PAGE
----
Extras on Excise: No Lighting Up, and Other High Regulations Under New York’s Smokeless Medical Marijuana Law

After years of hard work and vigorous debate, advocates of medical marijuana can finally celebrate a victory in New York. Or did all the hard work go up in smoke? 

New York Gov. Andrew Cuomo (D) signed the Compassionate Care Act into law Monday, making New York the 23rd state to establish a medical marijuana program and legalize the use of marijuana for medical purposes. 

New York is celebrating the passage of the Compassionate Care Act as a victory because it “strikes the right balance between our desire to give those suffering from serious disease access to treatment, and our obligation to guard against threats to public health and safety,” said Cuomo in a press release about the signing of the bill. “This new law takes an important step toward bringing relief to patients living with extraordinary pain and illness.” 

But some people are saying that New York’s law is too restrictive. 

The price of medical marijuana in New York will be set by the department of health and the acting health commissioner, but whatever the price, New York is levying a 7 percent excise tax on gross receipts from the sale of medical marijuana. Most states do not levy such a high excise tax on medical marijuana, if any excise tax is levied at all. 

New York’s law goes even further by limiting the forms of marijuana that may be offered and the manner in which they may be taken. The department of health will issue guidance about the forms of marijuana that are approved for use, likely some type of edible form because of the smoking prohibition. But “under no circumstances will smoking be allowed,” the governor reiterated in the press release. The law provides that medical marijuana is unlawful if it is smoked, consumed, vaporized or grown in a public place. 

However, New York is not the only state to ban smoking of medical marijuana. Minnesota also prohibited the smoking of medical marijuana when it enacted its medical marijuana legislation earlier this year.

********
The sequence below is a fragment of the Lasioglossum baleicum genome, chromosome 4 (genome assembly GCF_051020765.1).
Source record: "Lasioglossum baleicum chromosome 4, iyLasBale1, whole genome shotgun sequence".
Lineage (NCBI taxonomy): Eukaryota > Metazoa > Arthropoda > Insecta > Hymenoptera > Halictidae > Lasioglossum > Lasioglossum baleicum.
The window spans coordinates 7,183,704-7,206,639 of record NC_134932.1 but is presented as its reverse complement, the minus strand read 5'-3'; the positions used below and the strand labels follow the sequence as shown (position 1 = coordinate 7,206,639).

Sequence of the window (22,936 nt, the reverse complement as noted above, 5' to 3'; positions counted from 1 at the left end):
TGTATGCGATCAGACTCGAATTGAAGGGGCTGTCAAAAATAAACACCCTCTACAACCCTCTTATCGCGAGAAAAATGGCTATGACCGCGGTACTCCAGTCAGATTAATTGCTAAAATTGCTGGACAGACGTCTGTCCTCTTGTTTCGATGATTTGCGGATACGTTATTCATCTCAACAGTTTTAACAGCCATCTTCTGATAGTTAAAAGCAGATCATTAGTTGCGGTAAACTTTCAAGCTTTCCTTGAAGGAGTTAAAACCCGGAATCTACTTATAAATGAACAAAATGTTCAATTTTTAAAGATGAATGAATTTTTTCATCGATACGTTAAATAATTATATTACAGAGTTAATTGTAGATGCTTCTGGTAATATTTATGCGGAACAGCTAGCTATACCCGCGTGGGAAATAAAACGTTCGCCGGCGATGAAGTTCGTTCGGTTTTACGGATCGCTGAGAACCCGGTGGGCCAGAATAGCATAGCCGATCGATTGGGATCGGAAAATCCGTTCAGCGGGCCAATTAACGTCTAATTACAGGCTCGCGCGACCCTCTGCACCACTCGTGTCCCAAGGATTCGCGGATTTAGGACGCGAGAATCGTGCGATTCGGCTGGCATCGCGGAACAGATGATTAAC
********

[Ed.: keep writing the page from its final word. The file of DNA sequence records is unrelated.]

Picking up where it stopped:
New York, among other states, also limits the use of medical marijuana for the following “severe debilitating or life-threatening conditions:” 

  • cancer,
  • HIV or AIDS (positive status),
  • Lou Gehrig’s disease,
  • Parkinson's disease,
  • multiple sclerosis,
  • damage to the nervous tissue of the spinal cord with objective neurological indication or intractable spasticity,
  • epilepsy,
  • inflammatory bowel disease,
  • neuropathies, and
  • Huntington’s disease.

But some states have such limited acceptable uses that those states are not even counted among states that have legalized medical marijuana. For example, North Carolina enacted legislation last week allowing the limited use of medical marijuana in cannibidiol oil form to treat epilepsy and seizures, joining Alabama, Florida, Iowa, Kentucky, Mississippi, South Carolina, Tennessee, Utah and Wisconsin, which have all passed similar legislation this year. But they are not counted among the states that have enacted a comprehensive medical marijuana program. 

On a higher note, recreational marijuana sales in the state of Washington began Tuesday, officially making the state the second after Colorado to offer non-medical marijuana sales. 

Continue the discussion on Bloomberg BNA’s State Tax Group on LinkedIn: Do you think New York’s medical marijuana program places too many restrictions on the use of medical marijuana while taxing it at too high a rate?

For more information about this and other state tax issues, sign up for a free trial of the Bloomberg BNA Premier State Tax Library.  

Follow us on Twitter: @BBNAtax